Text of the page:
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Arthritis | Magnet Therapy for Knee Pain

Magnet Therapy for Knee Pain

Applying magnets over the knees can relieve chronic knee pain due to osteoarthritis, according to a report in Alternative Therapies (2002;8:50–5). The results of this study lend scientific support to this popular, though controversial, therapy for chronic pain.

Forty-three individuals with chronic pain in one or both knees were randomly assigned to wear pads containing magnets or placebo pads over their painful knee joints for two weeks. Participants were instructed to place the pad over the most painful part of their knee joint whenever they felt pain, and to remove it when the pain was relieved.

The study was performed in double-blind fashion: neither the investigators nor the participants knew whether or not their knee-pads contained magnets. Each participant completed a questionnaire before and after the treatment period that assessed severity of pain and functional status of the knee joint. The results showed that the group receiving magnet therapy experienced significantly greater improvements in pain, physical function, and walking speed than did the placebo group.

Although magnet therapy has been widely promoted as a treatment for pain, many previously published studies have found it to be ineffective. Most of these studies, however, used relatively weak magnets (less than 0.1 Tesla unit) to treat deep tissues. The new study, on the other hand, used magnets that were more than ten times as strong (more than 1 Tesla unit) as those in the earlier studies. Because the strength of magnetic a field decreases with increasing distance from the magnet, strong magnets would presumably be needed to project a powerful enough magnetic field deep into the knee joint. In addition, the magnets in the new study were unipolar, whereas those in other studies were bipolar, although is not clear whether this difference was important.

Magnet therapy appears to be safe and can be relatively inexpensive (although some proprietary products are quite costly). Additional research is needed, however, to determine which types of magnets are most effective for the treatment of chronic pain.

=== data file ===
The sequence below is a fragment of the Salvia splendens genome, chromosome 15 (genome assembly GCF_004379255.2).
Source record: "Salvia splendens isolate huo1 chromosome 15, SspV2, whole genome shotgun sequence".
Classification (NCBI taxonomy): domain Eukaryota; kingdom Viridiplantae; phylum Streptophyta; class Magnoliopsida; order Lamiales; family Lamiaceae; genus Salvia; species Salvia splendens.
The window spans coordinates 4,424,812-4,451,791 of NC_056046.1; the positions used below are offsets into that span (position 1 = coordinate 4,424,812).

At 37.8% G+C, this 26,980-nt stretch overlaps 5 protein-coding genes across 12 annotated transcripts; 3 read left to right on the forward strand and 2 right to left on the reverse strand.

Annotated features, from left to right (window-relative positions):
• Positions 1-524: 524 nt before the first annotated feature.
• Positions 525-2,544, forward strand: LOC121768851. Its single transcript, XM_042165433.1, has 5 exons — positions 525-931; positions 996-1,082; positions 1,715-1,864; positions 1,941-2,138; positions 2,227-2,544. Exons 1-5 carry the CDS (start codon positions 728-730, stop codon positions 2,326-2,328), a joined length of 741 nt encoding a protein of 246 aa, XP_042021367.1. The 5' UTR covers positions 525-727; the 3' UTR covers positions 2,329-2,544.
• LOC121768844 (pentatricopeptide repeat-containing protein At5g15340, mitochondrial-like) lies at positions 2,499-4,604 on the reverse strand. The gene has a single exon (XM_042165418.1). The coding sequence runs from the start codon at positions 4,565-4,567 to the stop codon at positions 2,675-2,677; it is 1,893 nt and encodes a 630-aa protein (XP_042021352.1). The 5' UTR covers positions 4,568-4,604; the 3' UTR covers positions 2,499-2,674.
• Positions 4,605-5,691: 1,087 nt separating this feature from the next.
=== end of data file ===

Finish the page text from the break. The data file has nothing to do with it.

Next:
Other natural treatments that have been used to treat chronic pain include the amino acids L-tryptophan and D,L-phenylalanine. These substances increase the concentration of certain chemical messengers (neurotransmitters) in the brain that are believed to play a role in pain perception. Although some research studies support the use of these amino acids, other studies have found them to be ineffective. Glucosamine sulfate, chondroitin sulfate, and S-adenosyl methionine (SAMe) have each been shown to effective treatments for pain caused by osteoarthritis. Individuals interested in using any of these therapies should consult a nutrition-oriented doctor.

Alan R. Gaby, MD, an expert in nutritional therapies, testified to the White House Commission on CAM upon request in December 2001. Dr. Gaby served as a member of the Ad-Hoc Advisory Panel of the National Institutes of Health Office of Alternative Medicine. He is the author of Preventing and Reversing Osteoporosis (Prima, 1994), and co-author of The Natural Pharmacy, 2nd Edition (Healthnotes, Prima, 1999), the A–Z Guide to Drug-Herb-Vitamin Interactions (Healthnotes, Prima, 1999), Clinical Essentials Volume 1 and 2 (Healthnotes, 2000), and The Patient’s Book of Natural Healing (Prima, 1999). A former professor at Bastyr University of Natural Health Sciences, in Kenmore, WA, where he served as the Endowed Professor of Nutrition, Dr. Gaby is the Chief Medical Editor for Healthnotes, Inc.

Copyright © 2002 Healthnotes, Inc. All rights reserved. Republication or redistribution of the Healthnotes® content is expressly prohibited without the prior written consent of Healthnotes, Inc. Healthnotes Newswire is for educational or informational purposes only, and is not intended to diagnose or provide treatment for any condition. If you have any concerns about your own health, you should always consult with a healthcare professional. Healthnotes, Inc. shall not be liable for any errors or delays in the content, or for any actions taken in reliance thereon. Healthnotes and the Healthnotes logo are registered trademarks of Healthnotes, Inc.

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The health information contained in this site is not intended as medical advice and should not be considered a substitute for appropriate medical care. Any products mentioned in studies cited in Healthnotes articles are not necessarily endorsed by Bastyr. As with any product, consult with a natural health practitioner to discuss what may be best for you.

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